Like 27 other teams, some members of the Raiders have spent the week in Mobile trying to get a feel for a talented crop of NFL draft prospects at the Reese's Senior Bowl.
The Senior Bowl was vital to the Raiders' draft success last year, and there are a number of participants this year who can help the Raiders fill their litany of holes.
With three days of practice in the books, a handful of prospects stood out from the rest and it's a group the Raiders should have high on their draft board come April.
Here are 10 risers from the week of practice.
Justin Herbert, QB, Oregon
I've written extensively about Herbert and why I believe he should be the Raiders quarterback of the future if Jon Gruden wishes to move on from Derek Carr.
Herbert has all the physical tools. He's mobile and has a rocket arm, but was inconsistent at Oregon, but showed scouts exactly what they wanted to see in Mobile.
He was accurate and on time in 1-on-1s, 7-on-7s and 11-on-11s, being named the Practice Player of the Week. NFL scouts have questions about his leadership which he can help put to rest Saturday by commanding the huddle in the game.
Van Jefferson, WR, Florida
In a talented group of wide receivers, Jefferson stood at the top of the class.
The 6-foot-2, 196-pound receiver is a polished route-runner with good hands and burst off the line.
He made a number of impressive catches and showed good footwork throughout the week.
Jason Strowbridge, DL, North Carolina
He entered the week as a Day 3 guy, but Strowbridge might have moved up to Day 2 with his showing in Mobile.
The North Carolina product showed great quickness and hand usage during drills. He can play inside and outside and could be a nice addition to the Raiders' pass rush rotation.
K.J. Hill, WR, Ohio State
I mentioned Hill earlier in the week as a guy the Raiders should target, and he didn't disappoint.
The Ohio State product had a down senior season but he's a good route-runner who creates separation well and has great hands. He'd fit nicely as Gruden looks to "let it fly" more.
Troy Pride Jr., CB, Notre Dame
Pride came into the week needing to impress after a subpar final season in South Bend.
The 5-foot-11 cornerback locked down everyone that went against him this week. He has incredible speed and should be a Day 2 pick.
Denzel Mims, WR, Baylor
Have I mentioned this wide receiver class is deep? It's silly.
The Baylor product caught just about everything in his zip code this week. He high-pointed the ball well, was quick out of his breaks and showed impressive catch radius.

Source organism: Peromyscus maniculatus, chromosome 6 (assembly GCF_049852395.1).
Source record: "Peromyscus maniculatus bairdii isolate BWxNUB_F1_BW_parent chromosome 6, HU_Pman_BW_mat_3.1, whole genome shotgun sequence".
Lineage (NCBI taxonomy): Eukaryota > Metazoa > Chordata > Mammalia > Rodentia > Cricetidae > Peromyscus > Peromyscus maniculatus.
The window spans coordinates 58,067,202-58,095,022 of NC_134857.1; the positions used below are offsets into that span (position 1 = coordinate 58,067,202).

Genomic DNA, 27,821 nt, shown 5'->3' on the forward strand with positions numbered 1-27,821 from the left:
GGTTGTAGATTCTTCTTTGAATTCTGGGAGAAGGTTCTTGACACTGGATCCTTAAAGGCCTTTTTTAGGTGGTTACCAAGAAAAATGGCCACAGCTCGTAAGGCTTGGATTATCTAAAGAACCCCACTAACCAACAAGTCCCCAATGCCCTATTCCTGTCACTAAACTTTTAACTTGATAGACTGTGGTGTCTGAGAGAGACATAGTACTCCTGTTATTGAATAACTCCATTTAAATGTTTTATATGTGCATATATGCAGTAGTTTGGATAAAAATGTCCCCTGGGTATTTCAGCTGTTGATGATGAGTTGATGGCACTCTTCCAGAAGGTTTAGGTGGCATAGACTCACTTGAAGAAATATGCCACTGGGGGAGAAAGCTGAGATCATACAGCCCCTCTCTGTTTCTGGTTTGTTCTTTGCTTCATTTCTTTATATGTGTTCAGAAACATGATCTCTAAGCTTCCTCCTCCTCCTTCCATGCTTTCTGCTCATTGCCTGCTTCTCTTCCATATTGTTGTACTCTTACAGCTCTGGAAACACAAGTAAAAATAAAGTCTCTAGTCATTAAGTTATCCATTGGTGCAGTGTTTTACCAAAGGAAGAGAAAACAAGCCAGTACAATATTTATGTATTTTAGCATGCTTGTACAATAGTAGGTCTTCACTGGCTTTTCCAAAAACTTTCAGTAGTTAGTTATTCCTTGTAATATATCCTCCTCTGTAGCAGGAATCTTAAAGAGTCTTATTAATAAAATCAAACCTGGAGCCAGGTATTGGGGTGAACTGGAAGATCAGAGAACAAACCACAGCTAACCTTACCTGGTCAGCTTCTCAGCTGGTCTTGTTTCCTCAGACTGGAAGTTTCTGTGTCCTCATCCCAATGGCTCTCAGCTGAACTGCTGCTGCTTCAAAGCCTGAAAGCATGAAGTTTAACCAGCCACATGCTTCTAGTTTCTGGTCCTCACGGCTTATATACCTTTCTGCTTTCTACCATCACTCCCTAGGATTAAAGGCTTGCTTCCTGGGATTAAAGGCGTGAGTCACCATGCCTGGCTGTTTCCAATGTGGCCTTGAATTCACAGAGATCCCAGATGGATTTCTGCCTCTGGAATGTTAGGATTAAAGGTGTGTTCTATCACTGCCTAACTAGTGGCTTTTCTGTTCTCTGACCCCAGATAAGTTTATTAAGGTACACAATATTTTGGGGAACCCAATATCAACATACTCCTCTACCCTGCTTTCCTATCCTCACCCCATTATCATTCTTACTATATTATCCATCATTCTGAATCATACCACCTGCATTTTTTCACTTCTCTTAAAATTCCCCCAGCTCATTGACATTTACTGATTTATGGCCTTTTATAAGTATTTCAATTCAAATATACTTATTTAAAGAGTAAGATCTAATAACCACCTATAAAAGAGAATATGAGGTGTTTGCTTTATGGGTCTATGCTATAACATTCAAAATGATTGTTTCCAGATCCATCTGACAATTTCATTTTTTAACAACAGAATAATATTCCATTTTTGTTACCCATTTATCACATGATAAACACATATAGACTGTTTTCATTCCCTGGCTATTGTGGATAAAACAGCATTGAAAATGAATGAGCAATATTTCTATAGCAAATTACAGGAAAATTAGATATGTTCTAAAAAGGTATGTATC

For a team that needs at least three receivers, the Raiders have to be loving this draft.
Malik Harrison, LB, Ohio State
Harrison is more of a run-stopping linebacker, but he showed he can cover as well this week.
He was constantly around the ball and made plays like this:
If the Raiders don't go LB with one of their first-round picks, Harrison is a guy they should grab on Day 2.
Adam Trautman, TE, Dayton
Yes, I know the Raiders already have Darren Waller, who is a budding star and Foster Moreau was a touchdown magnet during his rookie season.
But in the offensive age of football where the more weapons you have the better, Trautman is an intriguing piece.
He's 6-foot-5 and fit right in with Division I talent despite being from an FCS program, showing great skill as both a receiver and a blocker.
Davon Hamilton, DL, Ohio State
A fringe Day 2 prospect entering the week, Hamilton showed great power and quickness against his peers. He showed some secondary moves and was able to re-establish the line of scrimmage.
Certainly, a guy who could help the Raiders upfront.
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Kyle Dugger, S, Lenoir-Rhyne
I've done so much talking about the versatility of Clemson star Isaiah Simmons that it would be negligent for me not to bring up Dugger to close this risers piece.
He was one of the most dominant players on the practice field in Mobile, showing good body control, footwork and play-making ability.
Dugger could have a hybrid LB/S role in the NFL much like Simmons, and would be a big help to a Raiders defense that is lacking play makers.